Angler’s horror as bull shark spotted in the river Usk

April fools! We can confirm there was not a bull shark in the river Usk.

By Ariane Brumwell   |   Reporter   |
Friday 1st April 2022 9:13 am
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The shark which Mr Afon spotted in the Usk (Bruce Afon )

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An angler has spoken of his horror as he watched a “giant” shark swim past him in the river in Brecon.

Bruce Afon was on the banks of the river Usk this morning - Friday, April 1 - when he saw the bull shark circling a group of shocked looking ducks near Llanfaes Bridge.

The 57-year-old said: “I couldn’t believe it - it was this huge shark, like the ones you seen on telly.

“I could see the ducks were upset ahead and I thought that maybe it was just larger fish swimming past.

“But it was definitely too big to be any fish I’ve seen in these waters. It was at least two metres - I feel sorry for anybody out kayaking today.

“First a bull shark, but what next? A bigger shark? An octopus? A freshwater crocodile? I need to know I’ll be safe when I put my line out!”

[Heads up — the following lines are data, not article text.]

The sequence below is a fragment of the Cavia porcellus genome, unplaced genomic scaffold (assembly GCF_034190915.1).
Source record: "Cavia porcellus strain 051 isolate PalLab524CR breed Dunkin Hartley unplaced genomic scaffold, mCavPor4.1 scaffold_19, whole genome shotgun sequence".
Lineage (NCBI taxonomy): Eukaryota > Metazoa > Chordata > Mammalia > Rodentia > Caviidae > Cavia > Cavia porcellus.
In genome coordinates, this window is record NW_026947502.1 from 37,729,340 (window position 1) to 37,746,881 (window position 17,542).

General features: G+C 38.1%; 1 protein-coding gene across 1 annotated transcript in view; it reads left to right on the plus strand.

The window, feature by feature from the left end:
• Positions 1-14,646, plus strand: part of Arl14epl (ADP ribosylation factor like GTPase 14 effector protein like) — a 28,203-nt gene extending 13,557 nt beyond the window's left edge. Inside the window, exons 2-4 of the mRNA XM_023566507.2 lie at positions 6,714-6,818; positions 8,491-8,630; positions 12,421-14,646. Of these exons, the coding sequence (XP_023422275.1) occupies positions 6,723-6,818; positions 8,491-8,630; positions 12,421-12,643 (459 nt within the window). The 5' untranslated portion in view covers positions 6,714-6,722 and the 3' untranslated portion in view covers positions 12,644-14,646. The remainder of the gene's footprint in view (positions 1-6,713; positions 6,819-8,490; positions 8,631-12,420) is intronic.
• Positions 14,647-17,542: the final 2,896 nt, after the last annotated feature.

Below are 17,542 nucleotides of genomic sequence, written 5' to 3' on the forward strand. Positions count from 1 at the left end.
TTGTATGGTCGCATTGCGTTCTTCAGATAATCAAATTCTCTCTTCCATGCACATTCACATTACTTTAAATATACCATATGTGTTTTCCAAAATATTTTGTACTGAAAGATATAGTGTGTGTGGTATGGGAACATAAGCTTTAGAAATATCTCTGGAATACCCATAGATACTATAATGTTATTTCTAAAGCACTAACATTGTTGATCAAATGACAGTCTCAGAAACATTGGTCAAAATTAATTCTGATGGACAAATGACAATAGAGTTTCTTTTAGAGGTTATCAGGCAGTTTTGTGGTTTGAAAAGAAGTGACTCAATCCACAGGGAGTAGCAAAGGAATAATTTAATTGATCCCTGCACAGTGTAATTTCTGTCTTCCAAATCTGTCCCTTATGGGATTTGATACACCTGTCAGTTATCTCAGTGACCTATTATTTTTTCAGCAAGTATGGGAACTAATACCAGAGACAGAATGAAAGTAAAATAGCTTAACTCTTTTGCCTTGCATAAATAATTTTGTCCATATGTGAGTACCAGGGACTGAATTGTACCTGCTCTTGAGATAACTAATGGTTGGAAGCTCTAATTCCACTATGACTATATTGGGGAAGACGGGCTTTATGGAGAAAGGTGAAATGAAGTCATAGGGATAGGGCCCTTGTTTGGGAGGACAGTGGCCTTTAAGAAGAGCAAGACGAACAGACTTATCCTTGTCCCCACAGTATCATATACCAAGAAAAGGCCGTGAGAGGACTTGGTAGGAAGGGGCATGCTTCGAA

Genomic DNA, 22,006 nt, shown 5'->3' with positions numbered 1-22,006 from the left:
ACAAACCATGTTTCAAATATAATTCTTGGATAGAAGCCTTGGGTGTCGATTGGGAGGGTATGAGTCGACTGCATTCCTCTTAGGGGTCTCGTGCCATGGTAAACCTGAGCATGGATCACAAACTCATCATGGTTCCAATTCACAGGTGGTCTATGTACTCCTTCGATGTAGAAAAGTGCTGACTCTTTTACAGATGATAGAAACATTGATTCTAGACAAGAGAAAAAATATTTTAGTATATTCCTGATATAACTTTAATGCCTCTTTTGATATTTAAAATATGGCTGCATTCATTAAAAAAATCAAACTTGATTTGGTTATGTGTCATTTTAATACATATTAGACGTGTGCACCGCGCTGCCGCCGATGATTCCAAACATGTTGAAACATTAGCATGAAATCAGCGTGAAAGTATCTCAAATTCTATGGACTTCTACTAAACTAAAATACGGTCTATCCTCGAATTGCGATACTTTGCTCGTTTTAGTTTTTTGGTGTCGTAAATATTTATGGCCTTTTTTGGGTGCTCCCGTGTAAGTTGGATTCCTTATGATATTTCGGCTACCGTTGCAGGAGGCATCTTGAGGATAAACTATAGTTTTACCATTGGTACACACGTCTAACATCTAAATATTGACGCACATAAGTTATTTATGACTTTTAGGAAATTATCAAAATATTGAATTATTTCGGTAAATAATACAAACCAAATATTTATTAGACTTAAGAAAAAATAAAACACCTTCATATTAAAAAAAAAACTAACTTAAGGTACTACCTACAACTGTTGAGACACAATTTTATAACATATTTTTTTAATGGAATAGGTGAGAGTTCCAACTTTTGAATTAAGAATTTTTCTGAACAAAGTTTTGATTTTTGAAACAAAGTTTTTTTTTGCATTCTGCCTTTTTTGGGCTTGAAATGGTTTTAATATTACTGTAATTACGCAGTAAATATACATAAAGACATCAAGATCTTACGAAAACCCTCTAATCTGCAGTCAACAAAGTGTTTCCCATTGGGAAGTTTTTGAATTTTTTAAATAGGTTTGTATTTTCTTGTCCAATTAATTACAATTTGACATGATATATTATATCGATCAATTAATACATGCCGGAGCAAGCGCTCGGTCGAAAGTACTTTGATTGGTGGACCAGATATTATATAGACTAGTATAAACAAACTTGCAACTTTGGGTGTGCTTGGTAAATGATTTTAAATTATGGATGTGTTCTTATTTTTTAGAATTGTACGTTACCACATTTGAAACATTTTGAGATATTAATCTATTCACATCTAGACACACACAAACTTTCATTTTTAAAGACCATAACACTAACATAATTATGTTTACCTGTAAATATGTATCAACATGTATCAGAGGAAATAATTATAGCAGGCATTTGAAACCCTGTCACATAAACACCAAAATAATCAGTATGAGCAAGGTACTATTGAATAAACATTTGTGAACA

The shark has since been identified as a bull shark by a local shark expert Matt Hooper who said that they are one of the few salt-water species of shark which can survive in fresh water.

Bull sharks, found all over the world but typically in warmer and shallower waters, are often considered to be the most dangerous shark due to their aggressive tendencies and their ability to migrate up rivers.

A Bull Shark
A Bull Shark up close (Albert Kok on Wikipedia ) (Albert Kok on Wikipedia)

However, shark attacks are incredibly rare meaning that residents in the area are more likely to win the lottery or be struck by lightning that be attacked by the large aquatic beast.

Mr Hooper said: “Chances are it came here following a stream of food during in the warmer weather last week.

“With global warming heating the rivers up, these sharks can now venture further than before when they stuck to the sea, rivers like the Mississippi and the Amazon.

“They’re really not fussy creatures so it would have eaten birds, fish, rubbish - anything - before eventually making it’s way here.

“I’d advise anybody looking to go in the water to try to avoid dusk and dawn and to wear brightly coloured wet suits or waders.”

Mr Hooper said that he is starting a campaign to create waders which range in various different colours from pink with green spots to pretend clown trousers as sharks are typically repelled by bright colours.

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